Sequencing to Save the Planet  

Besides conserving endemic flora, the act of sequencing allows scientists to better understand the unique properties of these plants. Limonium species, for example, have therapeutic uses and function as an antibacterial, anticancer, anti-inflammatory, and an antivirus agent. While sea lavender species are frequently referred to in alternative medicine practices as beneficial, it has been difficult to pinpoint exactly why they are helpful.

It turns out that these characteristics are an outcome of small compounds produced by the plants that are not directly involved in their normal growth, development, or reproduction. Known as secondary metabolites, several of them have already found applications in modern medicine. These genomic studies can highlight which metabolic pathways produce these types of compounds, as well as identify new components that can be used in therapeutics. 

Agricultural productivity is another example of how genome sequencing can better society. By comparing genomes of species with and without specific adaptations, researchers can identify naturally occurring genetic variations that enable plants to adapt to various environmental stresses such as temperature, light, salinity, the presence of heavy metals in the soil, and pathogens.  

In a scenario in which the global population is expected to reach 8.5 billion by 2030, these mechanisms can be adapted to increase the current crop production rate to guarantee an adequate food supply worldwide. By identifying key genetic information that enables higher tolerance to increased temperatures, it can help prevent crop failures. These traits are also extremely important in the face of climate change. In the worst-case scenario, a total increase of more than 4℃ (from pre-industrial levels) by 2100 is expected. Having crops that can withstand these increased temperatures is crucial to avoid severe food shortages.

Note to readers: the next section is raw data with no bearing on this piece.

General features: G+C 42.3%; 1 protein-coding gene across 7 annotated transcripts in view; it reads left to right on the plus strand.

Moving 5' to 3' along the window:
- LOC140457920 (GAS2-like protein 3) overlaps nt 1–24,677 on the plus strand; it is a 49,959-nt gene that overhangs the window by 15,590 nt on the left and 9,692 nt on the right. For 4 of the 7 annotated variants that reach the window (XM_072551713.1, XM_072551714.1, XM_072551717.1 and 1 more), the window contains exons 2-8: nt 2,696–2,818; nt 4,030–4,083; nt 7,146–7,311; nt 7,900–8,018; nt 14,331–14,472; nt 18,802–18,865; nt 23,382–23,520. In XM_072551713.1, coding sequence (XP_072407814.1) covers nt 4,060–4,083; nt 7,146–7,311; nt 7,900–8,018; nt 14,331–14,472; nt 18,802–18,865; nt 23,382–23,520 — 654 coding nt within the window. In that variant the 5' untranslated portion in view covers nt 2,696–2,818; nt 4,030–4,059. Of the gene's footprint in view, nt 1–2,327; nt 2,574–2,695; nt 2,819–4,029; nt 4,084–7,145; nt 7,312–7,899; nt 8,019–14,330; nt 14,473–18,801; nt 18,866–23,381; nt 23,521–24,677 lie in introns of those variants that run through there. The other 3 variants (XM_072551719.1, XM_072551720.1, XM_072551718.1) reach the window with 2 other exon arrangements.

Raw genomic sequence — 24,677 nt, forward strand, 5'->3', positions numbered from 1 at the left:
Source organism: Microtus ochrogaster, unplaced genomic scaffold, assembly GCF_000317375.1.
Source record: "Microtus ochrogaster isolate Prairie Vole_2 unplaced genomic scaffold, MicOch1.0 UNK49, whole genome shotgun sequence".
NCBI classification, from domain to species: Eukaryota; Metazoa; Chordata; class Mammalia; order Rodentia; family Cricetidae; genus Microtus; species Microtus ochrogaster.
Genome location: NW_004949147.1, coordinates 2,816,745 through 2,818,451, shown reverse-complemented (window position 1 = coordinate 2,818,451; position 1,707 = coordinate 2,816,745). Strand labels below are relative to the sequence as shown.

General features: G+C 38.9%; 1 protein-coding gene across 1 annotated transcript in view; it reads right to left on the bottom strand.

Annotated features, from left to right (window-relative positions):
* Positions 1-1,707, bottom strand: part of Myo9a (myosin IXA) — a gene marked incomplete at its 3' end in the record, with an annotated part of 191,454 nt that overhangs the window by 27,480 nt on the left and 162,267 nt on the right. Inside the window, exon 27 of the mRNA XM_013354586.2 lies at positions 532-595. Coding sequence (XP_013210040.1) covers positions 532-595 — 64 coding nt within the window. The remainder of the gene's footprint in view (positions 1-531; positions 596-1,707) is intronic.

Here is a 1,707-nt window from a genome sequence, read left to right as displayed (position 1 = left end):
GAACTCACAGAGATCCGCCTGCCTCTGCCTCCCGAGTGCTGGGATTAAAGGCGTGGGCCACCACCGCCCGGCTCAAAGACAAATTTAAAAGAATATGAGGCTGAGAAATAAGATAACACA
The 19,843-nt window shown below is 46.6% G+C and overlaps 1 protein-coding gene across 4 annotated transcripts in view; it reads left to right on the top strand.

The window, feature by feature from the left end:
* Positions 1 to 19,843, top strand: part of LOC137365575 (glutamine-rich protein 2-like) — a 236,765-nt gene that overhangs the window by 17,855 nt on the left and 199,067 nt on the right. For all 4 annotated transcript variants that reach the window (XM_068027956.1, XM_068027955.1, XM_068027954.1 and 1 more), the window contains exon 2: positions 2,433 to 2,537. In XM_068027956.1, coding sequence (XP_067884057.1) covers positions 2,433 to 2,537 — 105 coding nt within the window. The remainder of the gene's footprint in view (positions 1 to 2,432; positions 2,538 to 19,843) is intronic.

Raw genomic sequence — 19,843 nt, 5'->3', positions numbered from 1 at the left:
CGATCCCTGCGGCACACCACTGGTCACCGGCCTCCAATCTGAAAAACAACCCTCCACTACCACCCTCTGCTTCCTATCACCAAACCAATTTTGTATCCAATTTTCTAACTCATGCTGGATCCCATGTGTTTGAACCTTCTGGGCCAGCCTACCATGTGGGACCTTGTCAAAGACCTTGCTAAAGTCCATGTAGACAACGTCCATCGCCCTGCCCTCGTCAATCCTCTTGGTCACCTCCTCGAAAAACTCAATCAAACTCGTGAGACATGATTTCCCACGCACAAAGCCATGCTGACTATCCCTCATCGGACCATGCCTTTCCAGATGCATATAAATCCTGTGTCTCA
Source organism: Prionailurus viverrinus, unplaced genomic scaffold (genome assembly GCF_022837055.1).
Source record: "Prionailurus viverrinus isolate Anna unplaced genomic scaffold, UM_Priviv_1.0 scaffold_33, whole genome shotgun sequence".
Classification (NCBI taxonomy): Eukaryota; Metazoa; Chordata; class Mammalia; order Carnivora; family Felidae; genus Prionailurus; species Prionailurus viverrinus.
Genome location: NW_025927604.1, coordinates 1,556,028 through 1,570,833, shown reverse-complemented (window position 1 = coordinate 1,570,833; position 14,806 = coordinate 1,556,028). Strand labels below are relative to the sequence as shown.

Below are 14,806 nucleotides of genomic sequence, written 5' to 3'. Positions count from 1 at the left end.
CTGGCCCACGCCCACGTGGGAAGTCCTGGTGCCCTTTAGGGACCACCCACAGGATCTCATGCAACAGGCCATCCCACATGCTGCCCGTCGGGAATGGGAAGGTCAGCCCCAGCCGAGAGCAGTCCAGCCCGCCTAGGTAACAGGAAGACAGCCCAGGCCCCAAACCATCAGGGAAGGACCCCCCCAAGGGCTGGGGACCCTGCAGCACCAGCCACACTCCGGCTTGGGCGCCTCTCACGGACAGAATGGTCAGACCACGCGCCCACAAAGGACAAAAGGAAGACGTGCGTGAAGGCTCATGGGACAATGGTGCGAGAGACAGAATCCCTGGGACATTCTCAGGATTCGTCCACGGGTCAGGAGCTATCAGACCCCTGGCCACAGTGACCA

‘Can it fight climate change? Possibly, but we’re talking many years and many other projects down the line,’ replies Agius with humour. ‘The identification of genes that enable plants to adapt to such specific and harsh environments can bring knowledge to different fields and help to improve actual problems.’ 

In a local research environment dominated by human genome studies, Agius decided to pursue a plant genomic study. ‘It was the wow factor,’ laughs Agius. ‘to give the first two genomes of Maltese endemic plants to the University of Malta, genomes which are possibly useful for medical applications, climate change adaptations, and evolutionary studies.’  The expertise of Maltese researchers on this matter also allows them to contribute to a current and larger research project known as Earth BioGenome Project (EBP). The International Union of Conservation of Nature now counts more that 40,000 species (28%) as threatened with extinction, possibly reaching 50% by the end of this century. We also might soon face the possibility of massive ecosystem collapse on a global scale. It’s imperative to reach Earth BioGenome Project’s major milestones and discover the remaining 80 to 90 percent of species that are currently hidden from science for the first time in history. Therefore, the knowledge generated by the Maltese EDGE project can help to revolutionise our understanding of biology and evolution, conserve, protect, and restore biodiversity, and create new benefits for society and human welfare. 

Currently, Agius is working at the Centre of Molecular Medicine and Biobanking, with Dr J. P. Ebejer (PhD supervisor), Dr Rosienne Farrugia (co-supervisor), and Dr Sandro Lanfranco (co-supervisor) and Prof. Joseph Buhagiar, both from the Department of Biology.   

Project EDGE (REP-2020-009) is financed by the Malta Council for Science & Technology, for and on behalf of the Foundation for Science and Technology, through the Research Excellence Programme.